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First Nationall Bank of Anchorage v. Office of Public Advocacy and Schlereth (9/8/95), 902 P 2d 330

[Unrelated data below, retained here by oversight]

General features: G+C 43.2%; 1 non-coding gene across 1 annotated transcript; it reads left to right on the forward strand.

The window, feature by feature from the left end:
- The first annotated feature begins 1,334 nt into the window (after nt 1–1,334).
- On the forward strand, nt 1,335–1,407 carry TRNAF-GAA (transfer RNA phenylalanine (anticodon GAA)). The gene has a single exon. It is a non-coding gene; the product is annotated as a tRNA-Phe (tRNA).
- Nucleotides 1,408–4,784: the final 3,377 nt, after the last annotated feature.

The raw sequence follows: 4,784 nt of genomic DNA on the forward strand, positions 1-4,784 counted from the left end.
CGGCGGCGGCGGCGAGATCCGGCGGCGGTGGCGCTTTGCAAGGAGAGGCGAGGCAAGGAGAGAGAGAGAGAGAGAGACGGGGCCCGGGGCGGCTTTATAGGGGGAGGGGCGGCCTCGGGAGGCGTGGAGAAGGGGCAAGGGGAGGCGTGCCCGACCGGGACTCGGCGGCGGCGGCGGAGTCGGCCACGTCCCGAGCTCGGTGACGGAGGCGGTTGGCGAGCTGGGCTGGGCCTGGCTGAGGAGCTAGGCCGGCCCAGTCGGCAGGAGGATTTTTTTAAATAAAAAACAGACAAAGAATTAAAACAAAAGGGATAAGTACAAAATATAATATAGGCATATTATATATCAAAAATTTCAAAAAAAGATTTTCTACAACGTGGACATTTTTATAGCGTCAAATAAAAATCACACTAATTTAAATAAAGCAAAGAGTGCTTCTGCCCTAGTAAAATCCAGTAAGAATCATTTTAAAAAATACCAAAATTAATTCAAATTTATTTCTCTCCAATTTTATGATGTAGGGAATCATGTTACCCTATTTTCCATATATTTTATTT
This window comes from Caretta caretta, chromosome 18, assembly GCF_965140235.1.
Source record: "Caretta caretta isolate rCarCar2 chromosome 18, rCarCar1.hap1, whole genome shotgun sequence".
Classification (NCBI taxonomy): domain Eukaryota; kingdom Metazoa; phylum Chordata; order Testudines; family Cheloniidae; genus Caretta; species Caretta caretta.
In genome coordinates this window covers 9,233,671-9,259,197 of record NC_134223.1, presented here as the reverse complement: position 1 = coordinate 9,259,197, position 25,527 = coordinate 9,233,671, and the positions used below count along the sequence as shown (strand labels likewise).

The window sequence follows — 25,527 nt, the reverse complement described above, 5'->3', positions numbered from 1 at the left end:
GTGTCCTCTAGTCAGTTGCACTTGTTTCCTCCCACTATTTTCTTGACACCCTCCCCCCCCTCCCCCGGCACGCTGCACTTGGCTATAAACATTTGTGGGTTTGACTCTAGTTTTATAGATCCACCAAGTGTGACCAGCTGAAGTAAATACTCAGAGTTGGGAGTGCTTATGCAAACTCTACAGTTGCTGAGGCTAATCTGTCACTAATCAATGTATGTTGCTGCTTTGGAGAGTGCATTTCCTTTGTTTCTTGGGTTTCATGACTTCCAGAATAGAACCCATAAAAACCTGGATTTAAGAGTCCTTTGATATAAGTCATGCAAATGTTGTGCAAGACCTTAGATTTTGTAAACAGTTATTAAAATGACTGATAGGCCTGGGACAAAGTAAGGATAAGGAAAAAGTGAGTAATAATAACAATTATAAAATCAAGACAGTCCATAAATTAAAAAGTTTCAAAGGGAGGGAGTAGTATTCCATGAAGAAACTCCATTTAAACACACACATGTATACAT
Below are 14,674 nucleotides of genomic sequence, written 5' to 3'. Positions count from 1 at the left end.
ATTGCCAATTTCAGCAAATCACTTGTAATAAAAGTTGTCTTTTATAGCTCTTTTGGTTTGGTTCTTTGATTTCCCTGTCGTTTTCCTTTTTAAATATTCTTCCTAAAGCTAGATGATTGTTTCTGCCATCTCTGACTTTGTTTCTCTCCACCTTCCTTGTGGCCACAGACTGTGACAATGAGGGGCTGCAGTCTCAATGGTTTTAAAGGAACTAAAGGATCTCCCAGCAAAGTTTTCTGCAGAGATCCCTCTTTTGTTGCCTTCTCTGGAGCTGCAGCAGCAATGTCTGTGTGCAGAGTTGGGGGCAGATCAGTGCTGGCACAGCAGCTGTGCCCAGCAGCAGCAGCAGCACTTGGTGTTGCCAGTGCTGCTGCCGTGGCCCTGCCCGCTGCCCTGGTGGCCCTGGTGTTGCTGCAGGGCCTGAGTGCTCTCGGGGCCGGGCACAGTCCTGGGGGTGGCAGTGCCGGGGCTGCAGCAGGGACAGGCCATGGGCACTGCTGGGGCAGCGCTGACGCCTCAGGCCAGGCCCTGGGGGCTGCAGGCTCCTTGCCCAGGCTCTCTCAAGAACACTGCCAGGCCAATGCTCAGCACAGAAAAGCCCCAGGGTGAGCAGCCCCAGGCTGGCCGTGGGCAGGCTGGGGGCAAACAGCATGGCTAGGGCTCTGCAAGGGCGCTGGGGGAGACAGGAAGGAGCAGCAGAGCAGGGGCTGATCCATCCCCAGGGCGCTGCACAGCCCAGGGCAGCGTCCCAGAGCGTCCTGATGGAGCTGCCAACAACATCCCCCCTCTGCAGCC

Notice: This opinion is subject to formal correction before publication in the Pacific Reporter. Readers are requested to bring errors to the attention of the Clerk of the Appellate Courts, 303 K Street, Anchorage, Alaska 99501, telephone (907) 264-0607, fax (907) 276- 5808. THE SUPREME COURT OF THE STATE OF ALASKA THE FIRST NATIONAL BANK OF ) ANCHORAGE, Trustee, ) ) Supreme Court No. S-6599 Appellant, ) ) Superior Court No. ) 3AN-85-460 P/G v. ) ) O P I N I O N STATE OF ALASKA, OFFICE OF ) PUBLIC ADVOCACY, Guardian, ) [No. 4251 - September 8, 1995] and ERNEST M. SCHLERETH, ) Guardian ad Litem, ) ) Appellees. ) ______________________________) Appeal from the Superior Court of the State of Alaska, Third Judicial District, Anchorage, Rene Gonzalez, Judge. Appearances: John R. Beard, Anchorage, for Appellant. Ernest M. Schlereth, Law Office of Ernest M. Schlereth, Anchorage, for Appellee. Before: Moore, Chief Justice, Rabinowitz, Compton and Eastaugh, Justices. [Matthews, Justice, not participating]. MOORE, Chief Justice. I. INTRODUCTION This case arises out of an inter vivos revocable trust established by F.H. The Office of Public Advocacy (OPA), acting as F.H.'s guardian, obtained a court order removing First National Bank of Anchorage (First National) as trustee. First National then moved for relief from judgment under Alaska Civil Rule 60(b), arguing, inter alia, that the superior court's order was void for want of jurisdiction. First National appeals the superior court's denial of its Civil Rule 60(b) motion. We affirm. II. FACTS AND PROCEEDINGS In 1980 F.H. established a revocable inter vivos trust, naming herself as lifetime beneficiary and First National as trustee. The trust included the following provision: "Any Trustee at any time acting hereunder may at any time be removed by the Trustor from its office as Trustee hereunder by delivery to it of a written instrument, signed and acknowledged by the Trustor." After F.H. was diagnosed with senile dementia in 1985, a Pioneer Home social worker filed a Petition for Appointment of Guardian and Conservator.1 The superior court then appointed OPA as F.H.'s guardian. However, the court declined to appoint OPA as conservator at that time, commenting that "[t]he issue of conservator should be held in abeyance until hearing on the matter based on the probable impact of the conservator's appointment upon the Trustee's obligations." The court subsequently granted First National's unopposed motion to dismiss the petition for conservatorship. In October 1992 OPA moved for clarification of the court's 1985 order appointing OPA guardian. Specifically, OPA wished to clarify whether the court's order authorized OPA to exercise the powers vested in F.H. under the trust document. Although attorney Dan Coffey entered an appearance on behalf of First National, First National did not file an opposition. The court's November 1992 clarification order provided: IT IS HEREBY ORDERED that the previous Order Appointing Guardian is hereby clarified to reflect the original intent thereof in the following respects: 1. The Office of Public Advocacy is appointed as full guardian with all the powers and duties set out in AS 13.26.090 through 13.26.150, including AS 13.26.150(c)(6).[2] 2. The Office of Public Advocacy has the power to deal with the [F.H.] Trust, including the trustee, First National Bank of Anchorage, as the ward (trustor) would have if she were not incapacitated. (This power does not include the right to change the testamentary beneficiary designation under the trust, whereby The Alaska Society for the Prevention of Cruelty to Animals, Inc. would receive the corpus of the trust in the event of the ward's demise). 3. In the event that the Office of Public Advocacy or any substituted guardian wishes to terminate the [F.H.] trust or the current trustee's duties, the court appointed guardian will obtain court approval therefor beforehand. In August 1993 the court visitor appointed to review F.H.'s case3 recommended that Community Advocacy Project of Alaska (CAPA), a private non-profit guardianship organization, take over guardianship duties from OPA. The superior court scheduled a hearing on this proposed transfer and appointed Dan Coffey to appear as F.H.'s attorney and an OPA social worker to appear as court visitor. Coffey moved to withdraw as F.H.'s court-appointed attorney and Ernest Schlereth was appointed in his place. Because of F.H.'s severe dementia, the court subsequently appointed Schlereth to serve as F.H.'s guardian ad litem at the hearing. At the January 1994 hearing, the court visitor recommended transferring guardianship to CAPA. Schlereth expressed his concern that the proposed transfer might unnecessarily deplete the trust funds because both CAPA and First National charged fees for their services. The court stated that it was unwilling to proceed without more information concerning F.H.'s assets. It directed Schlereth to prepare an order requesting First National to provide the necessary information.4 The court then continued the hearing. On June 15, 1994, OPA moved the court for an order terminating First National as trustee and appointing OPA as successor trustee. This motion was served by mail on First National trust officer Jill Reitz and attorney Dan Coffey. On June 30 the superior court entered the following order: IT IS HEREBY ORDERED that the Motion for Order Terminating the First National Bank as Trustee of the [F.H.] Trust filed by the guardian ad litem is hereby GRANTED. IT IS FURTHER ORDERED that the Public Guardian, through the assistant public guardian assigned to the respondent's case, Kelly Young, is hereby authorized to give notice to the First National Bank of Anchorage of its termination as trustee as provided under the trust instrument. The Office of Public Advocacy is hereby appointed as successor trustee under the trust. Any changes in the trust instrument effecting final disposition, or other changes in the terms of the trust instrument shall be made only upon prior written court approval. The Office of Public Advocacy may utilize the services of Kemper Securities in order to invest the trust funds which charges no annual fee for its investment services. In a July 5th letter, OPA sent First National a copy of the June 30th order and informed First National that its duties as trustee would terminate in twenty days. OPA also requested an accounting. On July 26 First National moved for relief from judgment under Civil Rule 60(b). It argued (1) that the June 30th order was void for want of jurisdiction; (2) that OPA did not have the statutory authority to serve as trustee; (3) that OPA's duties as F.H.'s guardian would conflict with its duties as trustee; and (4) that there was no "cause" to remove First National as trustee. On July 27 OPA moved, ex parte, for an order to show cause why First National should not be held in contempt for failing to comply with the court's June 30th order.5 The court granted OPA's request for a show cause hearing. On July 28 OPA moved to quash First National's Rule 60(b) motion because the attorney who had filed the motion, John Beard, had not entered an appearance on behalf of First National. First National opposed. Before the court had ruled on its motion to quash, OPA filed an opposition to First National's Rule 60(b) motion. First National received this opposition on August 8. On August 9, the court entered two separate orders: (1) the court denied First National's Rule 60(b) motion; and (2) the court granted OPA's motion to quash First National's Rule 60(b) motion. On August 19, First National filed its response to the court's order to show cause. In this response, First National again presented its objections to the court's June 30th order. At the August 23rd hearing, the court heard argument concerning the propriety of its June 30th order terminating First National as trustee, and then reaffirmed its decision. This appeal followed. III. DISCUSSION In this appeal, First National asserts that the superior court erred in denying its motion for relief from judgment. Alaska Civil Rule 60(b) provides: (b) Mistakes -- Inadvertence -- Excusable Neglect -- Newly Discovered Evidence -- Fraud -- Etc. On motion and upon such terms as are just, the court may relieve a party or a party's legal representative from a final judgment, order, or proceeding for the following reasons: (1) mistake, inadvertence, surprise or excusable neglect; (2) newly discovered evidence which by due diligence could not have been discovered in time to move for a new trial under Rule 59(b); (3) fraud (whether heretofore denominated intrinsic or extrinsic), misrepresentation, or other misconduct of an adverse party; (4) the judgment is void; (5) the judgment has been satisfied, released, or discharged, or a prior judgment upon which it is based has been reversed or otherwise vacated, or it is no longer equitable that the judgment should have prospective application; or (6) any other reason justifying relief from the operation of the judgment. In its motion, First National asserted that it was entitled to relief from judgment under subsections (b)(1), (b)(4) and (b)(6). A court's decision denying a Rule 60(b) motion will be reversed upon a showing of abuse of discretion. Lovell v. Lovell, 645 P.2d 151, 152 (Alaska 1982). Abuse of discretion will be found where this court is "left with a definite and firm conviction, after reviewing the whole record, that the trial court erred in its ruling." Id. A. First National Is Not Entitled to Relief from Judgment Under Civil Rule 60(b)(4). A party is entitled to relief from judgment under Civil Rule 60(b)(4) when the judgment is void. First National contends that the superior court's jurisdiction over matters concerning trusts may be invoked only by the initiation of proceedings under AS 13.36.035-.060. Alaska Statute 13.36.060 provides: Proceedings under AS 13.36.035 are initiated by filing a petition in the court and giving notice under AS 13.06.110 to interested parties. The court may order notification of additional persons. A decree is valid as to all who are given notice of the proceeding though fewer than all interested parties are notified. Alaska Statute 13.06.110 requires the petitioner to give fourteen days advance notice of the time and date of the hearing. Asserting that a trustee is an "interested person" under AS 13.06.050(20),6 First National concludes that the court's June 30th order is void because it was entered without the filing of a petition under AS 13.36.035, and without the notice of hearing required under AS 13.06.110. This argument is unpersuasive. Alaska Statute 13.36.035(a) vests the superior court with exclusive jurisdiction over proceedings initiated by interested parties concerning the internal affairs of trusts. This includes proceedings to remove a trustee. AS 13.36.035(a)(1). However, AS 13.36.035(b) provides: The management and distribution of a trust estate, submission of accounts and reports to beneficiaries, payment of trustee's fees and other obligations of a trust, acceptance and change of trusteeship, and other aspects of the administration of a trust shall proceed expeditiously consistently with the terms of the trust, free of judicial intervention and without order, approval or other action of any court, subject to the jurisdiction of the court as invoked by interested parties or as otherwise exercised as provided by law. (Emphasis added.) Thus a person authorized to remove a trustee under the terms of the trust may do so without application to the court. See Restatement (Second) of Trusts ' 107 (1959) (trustee may be removed either by the proper court or by the person, if any, who is authorized under the terms of the trust to remove the trustee). In this case, under the terms of the trust, F.H. had the power to remove the trustee at any time by delivering a signed and acknowledged document to the trustee. The trust further provided that such removal would be effective twenty days after delivery of the document. The court's November 1992 order, clarifying the scope of OPA's guardianship, explicitly provided that OPA had the authority to terminate the trust or remove the trustee subject to court approval.7 On this record, we conclude that OPA's motion was properly raised in the course of the guardianship proceedings and that the procedures set forth in AS 13.36.060 do not apply. In any case, First National was afforded both notice and an opportunity to be heard. As OPA points out, First National was served with a copy of OPA's motion to remove First National as trustee on June 16, 1994. First National had thirteen days to respond to the motion - ten days plus three days for service by mail. Alaska R. Civ. P. 77(c); Alaska R. Civ. P. 6(c). First National also had an opportunity to request oral argument. Alaska R. Civ. P. 77(e)(1). However, First National took no action within the required time frame, and the court entered the order as unopposed fourteen days after it was filed. For the foregoing reasons, First National is not entitled to relief from judgment under subsection (b)(4). B. First National Is Not Entitled to Relief from Judgment Under Civil Rule 60(b)(1) or 60(b)(6). First National also cited both subsection (b)(1) and subsection (b)(6) in its motion for relief from judgment. See Alaska R. Civ. P. 60(b)(1) (authorizing court to grant relief from judgment for mistake, inadvertence, surprise or excusable neglect); Alaska R. Civ. P. 60(b)(6) (authorizing court to grant relief from judgment for "any other reason justifying relief from the operation of the judgment"). However, in its motion, First National failed to identify any facts justifying relief from judgment under either subsection. On this record, the superior court properly denied First National's motion for relief from judgment under subsections (b)(1) and (b)(6). C. The Superior Court Did Not Err by Denying First National's Rule 60(b) Motion Without Making Written Findings. On appeal, First National contends that the superior court erred in denying its Rule 60(b) motion because the court failed to provide any written statement explaining its decision. According to First National, the superior court "simply did not want to be vexed by [the] vexing questions" raised by the motion and OPA's opposition. We disagree. In denying a motion for relief from judgment, a court is normally not required to enter written findings of fact and conclusions of law. See Olson v. Olson, 856 P.2d 482, 483-84 (Alaska 1993) (holding that the civil rules "do not require the superior court to issue findings of fact when ruling on a Rule 60(b) motion"). On the record presented in this case, the superior court did not err in summarily denying First National's motion. D. The Superior Court's Premature Denial of First National's Rule 60(b) Motion Was Harmless Error. First National also argues that the court improperly denied its Rule 60(b) motion before it was ripe. Under Civil Rule 77(d), a moving party has three days from the date an opposition is served to file a reply. First National's attorney received OPA's opposition to First National's motion on August 8. Because First National had until August 11 to file a reply, the court's August 9th denial was premature. However, because First National failed to demonstrate any basis for relief from judgment in its motion, this error is harmless.8 IV. CONCLUSION First National has failed to establish that it is entitled to relief from judgment under Civil Rule 60(b). Under the terms of the trust, F.H. had the authority to remove the trustee on written notice. As F.H.'s guardian, OPA was authorized to exercise this power subject to court approval. On application to the court, OPA obtained court approval of its decision to remove First National as trustee. On this record, the court's June 30th order removing First National as trustee of the F.H. trust is valid. None of the grounds asserted for obtaining relief from judgment apply in this case. AFFIRMED. _______________________________ 1 The guardianship statute authorizes a guardian to make medical, placement and other related decisions. AS 13.26.150. This includes financial decisions in cases where no conservator has been appointed. AS 13.26.150(c)(6). The conservatorship statute authorizes a conservator to handle a ward's financial affairs. AS 13.26.280. 2 As noted in footnote 1, AS 13.26.150(c)(6) authorizes a guardian to make certain financial decisions for a ward: [I]f a conservator for the estate of the ward has not been appointed, the guardian may receive money and property deliverable to the ward and apply the money and property for support, care, and education of the ward; however, the guardian may not apply the ward's money or property for the services as guardian or for room and board which the guardian, or the guardian's spouse, parent, or child has furnished the ward unless, before payment, the court finds that the ward is financially able to pay and that the charge is reasonable; notice of a request for payment approval shall be provided to at least one relative of the ward if possible; the guardian shall exercise care to conserve any excess money or property for the ward's needs. 3 See AS 13.26.118(a) (providing that a guardian or court- appointed visitor must evaluate the ward's situation and make recommendations on an annual basis). 4 The court's order provided, in part: Upon a review hearing to determine whether guardianship/conservatorship can be transferred from the Office of Public Advocacy to Community Advocacy Project of Alaska, Inc., the current guardian/conservator has requested that before the Office of Public Guardian consent to such transfer, more information would be required from the trust department of First National Bank of Anchorage, acting as trustee of the [F.H.] Revocable Trust, so that the public guardian may have adequate and complete information concerning the respondent's assets and handling of her financial affairs. Once the Office of Public Advocacy has obtained the information it requests from the First National Bank of Anchorage trust department, a hearing may be scheduled where a determination may be made as to the possible transfer of the guardianship/conservatorship roles to Community Advocacy Project of Alaska, Inc., and also considering the possible transfer of the trusteeship's role to Community Advocacy Project of Alaska, Inc., as is in the best interests of the respondent. The First National Bank of Anchorage shall cooperate with the public guardian as the duly authorized representative of the respondent in supplying in a timely fashion the information requested concerning the records and accounting of the trust as it is also required to do pursuant to paragraph 7 of the trust instrument. 5 In a supporting affidavit, assistant public guardian Kelly Young stated that First National intended to continue charging trust fees until two certificates of deposit, acquired by the bank for the trust, had matured. Young also stated that First National had failed to transfer the trust's other assets within the required time frame. 6 AS 13.06.050(20) provides: "interested person" includes heirs, devisees, children, spouses, creditors, beneficiaries and any others having a property right in or claim against a trust estate or the estate of a decedent, ward or protected person which may be affected by the proceeding; it also includes persons having priority for appointment as personal representative, and other fiduciaries representing interested persons; the meaning as it relates to particular persons may vary from time to time and must be determined according to the particular purposes of, and matter involved in, any proceeding. 7 We note that such a provision is consistent with the powers generally entrusted to guardians. See generally 39 Am. Jur. 2d Guardian and Ward ' 78 (observing that guardians may often act as ward's agent and representative in matters relating to trust property). We also note that First National had an opportunity to challenge the propriety of allowing OPA to exercise the powers vested in F.H. under the trust document but failed to do so. In fact, the record indicates that the provision requiring court approval was added at First National's request. Court approval in this context cannot reasonably be read to mean a proceeding under AS 13.36.060. 8 Finally First National argues that the superior court erred in granting OPA's motion to quash its motion for relief from judgment. Alaska Civil Rule 11 provides that a pleading which is not properly signed by an attorney of record "shall be stricken unless it is signed promptly after the omission is called to the attention of the pleader or movant." First National's July 26th Rule 60(b) motion was filed by John Beard who had not entered an appearance in the case. John Beard formally entered an appearance on August 5 when Dan Coffey withdrew. The court apparently entered its August 9th order quashing First National's 60(b) motion before receiving Beard's entry of appearance in chambers. Because the court denied First National's Rule 60(b) motion, we need not consider whether the court erred in simultaneously striking this motion from the record under Civil Rule 11. On this record, any error is harmless.